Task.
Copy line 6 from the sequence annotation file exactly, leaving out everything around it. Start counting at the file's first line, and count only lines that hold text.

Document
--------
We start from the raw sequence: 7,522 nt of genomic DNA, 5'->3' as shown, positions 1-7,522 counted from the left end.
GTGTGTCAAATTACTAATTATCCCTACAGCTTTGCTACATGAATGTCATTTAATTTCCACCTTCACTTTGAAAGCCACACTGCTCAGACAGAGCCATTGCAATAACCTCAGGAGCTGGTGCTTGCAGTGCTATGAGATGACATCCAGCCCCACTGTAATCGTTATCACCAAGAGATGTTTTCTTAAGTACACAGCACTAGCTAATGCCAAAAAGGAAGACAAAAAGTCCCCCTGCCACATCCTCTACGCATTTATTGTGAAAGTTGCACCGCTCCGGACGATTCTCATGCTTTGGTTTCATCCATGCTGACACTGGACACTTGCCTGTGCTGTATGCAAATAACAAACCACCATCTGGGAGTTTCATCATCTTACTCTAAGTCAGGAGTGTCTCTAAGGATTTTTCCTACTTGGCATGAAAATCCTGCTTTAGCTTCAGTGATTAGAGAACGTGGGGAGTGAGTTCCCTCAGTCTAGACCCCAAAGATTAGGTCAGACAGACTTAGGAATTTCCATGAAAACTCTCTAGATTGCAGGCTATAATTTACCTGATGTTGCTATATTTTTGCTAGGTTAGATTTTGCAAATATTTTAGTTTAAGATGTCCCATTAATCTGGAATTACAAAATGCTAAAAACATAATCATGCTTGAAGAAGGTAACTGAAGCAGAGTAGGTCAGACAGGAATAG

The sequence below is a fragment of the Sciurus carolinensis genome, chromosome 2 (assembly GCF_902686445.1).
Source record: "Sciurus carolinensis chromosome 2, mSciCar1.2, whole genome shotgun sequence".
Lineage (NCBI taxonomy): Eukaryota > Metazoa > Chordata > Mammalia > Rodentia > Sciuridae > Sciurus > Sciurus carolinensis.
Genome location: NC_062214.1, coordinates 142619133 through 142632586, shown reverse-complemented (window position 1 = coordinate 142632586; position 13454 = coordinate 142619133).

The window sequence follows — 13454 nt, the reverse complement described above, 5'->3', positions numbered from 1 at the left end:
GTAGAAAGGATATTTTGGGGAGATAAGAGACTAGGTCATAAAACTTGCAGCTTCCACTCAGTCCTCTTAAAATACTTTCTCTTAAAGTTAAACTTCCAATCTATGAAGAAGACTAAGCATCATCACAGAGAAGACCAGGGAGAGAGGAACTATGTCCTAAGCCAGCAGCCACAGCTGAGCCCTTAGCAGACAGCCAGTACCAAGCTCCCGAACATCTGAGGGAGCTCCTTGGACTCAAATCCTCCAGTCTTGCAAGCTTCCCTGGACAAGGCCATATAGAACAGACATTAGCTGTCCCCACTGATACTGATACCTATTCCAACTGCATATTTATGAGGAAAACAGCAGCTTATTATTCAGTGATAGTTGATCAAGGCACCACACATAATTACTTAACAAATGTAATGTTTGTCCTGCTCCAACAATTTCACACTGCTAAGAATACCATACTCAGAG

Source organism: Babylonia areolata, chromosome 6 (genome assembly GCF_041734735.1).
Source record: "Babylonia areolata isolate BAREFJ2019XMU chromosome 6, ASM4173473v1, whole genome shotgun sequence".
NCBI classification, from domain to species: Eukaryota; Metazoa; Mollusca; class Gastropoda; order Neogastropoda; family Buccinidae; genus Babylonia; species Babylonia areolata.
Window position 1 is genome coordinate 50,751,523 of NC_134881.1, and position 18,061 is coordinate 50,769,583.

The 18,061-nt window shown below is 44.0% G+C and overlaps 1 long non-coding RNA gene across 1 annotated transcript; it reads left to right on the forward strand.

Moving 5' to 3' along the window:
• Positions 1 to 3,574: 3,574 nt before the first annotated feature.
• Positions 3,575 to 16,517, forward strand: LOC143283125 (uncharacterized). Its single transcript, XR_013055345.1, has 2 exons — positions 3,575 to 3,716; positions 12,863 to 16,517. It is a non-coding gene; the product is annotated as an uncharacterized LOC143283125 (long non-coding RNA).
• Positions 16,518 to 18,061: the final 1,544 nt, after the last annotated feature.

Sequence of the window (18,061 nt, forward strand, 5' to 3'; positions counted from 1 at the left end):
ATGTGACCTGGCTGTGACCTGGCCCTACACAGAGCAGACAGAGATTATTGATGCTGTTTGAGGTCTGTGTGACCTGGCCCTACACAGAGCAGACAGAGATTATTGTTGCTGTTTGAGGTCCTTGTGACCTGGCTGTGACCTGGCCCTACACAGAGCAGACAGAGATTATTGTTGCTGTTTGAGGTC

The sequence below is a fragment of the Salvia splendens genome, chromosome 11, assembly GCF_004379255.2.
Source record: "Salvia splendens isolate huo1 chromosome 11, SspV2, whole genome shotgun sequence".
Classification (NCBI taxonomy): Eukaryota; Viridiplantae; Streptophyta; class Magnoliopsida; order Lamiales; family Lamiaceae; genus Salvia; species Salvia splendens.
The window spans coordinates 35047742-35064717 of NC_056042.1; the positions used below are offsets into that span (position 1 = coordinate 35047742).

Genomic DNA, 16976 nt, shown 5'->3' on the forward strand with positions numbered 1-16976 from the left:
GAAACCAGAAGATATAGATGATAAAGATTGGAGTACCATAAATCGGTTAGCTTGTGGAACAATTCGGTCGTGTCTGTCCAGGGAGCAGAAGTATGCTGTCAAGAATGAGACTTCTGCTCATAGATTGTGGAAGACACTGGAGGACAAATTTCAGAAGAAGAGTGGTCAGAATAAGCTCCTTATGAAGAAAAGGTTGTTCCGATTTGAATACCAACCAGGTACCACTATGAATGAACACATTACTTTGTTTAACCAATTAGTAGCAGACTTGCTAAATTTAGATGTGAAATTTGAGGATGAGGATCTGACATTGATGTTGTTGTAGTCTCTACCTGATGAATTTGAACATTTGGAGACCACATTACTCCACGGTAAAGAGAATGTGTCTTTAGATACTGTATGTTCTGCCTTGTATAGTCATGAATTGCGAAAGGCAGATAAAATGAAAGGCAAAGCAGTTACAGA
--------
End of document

Genome location: NC_062214.1, coordinates 142619133 through 142632586, shown reverse-complemented (window position 1 = coordinate 142632586; position 13454 = coordinate 142619133).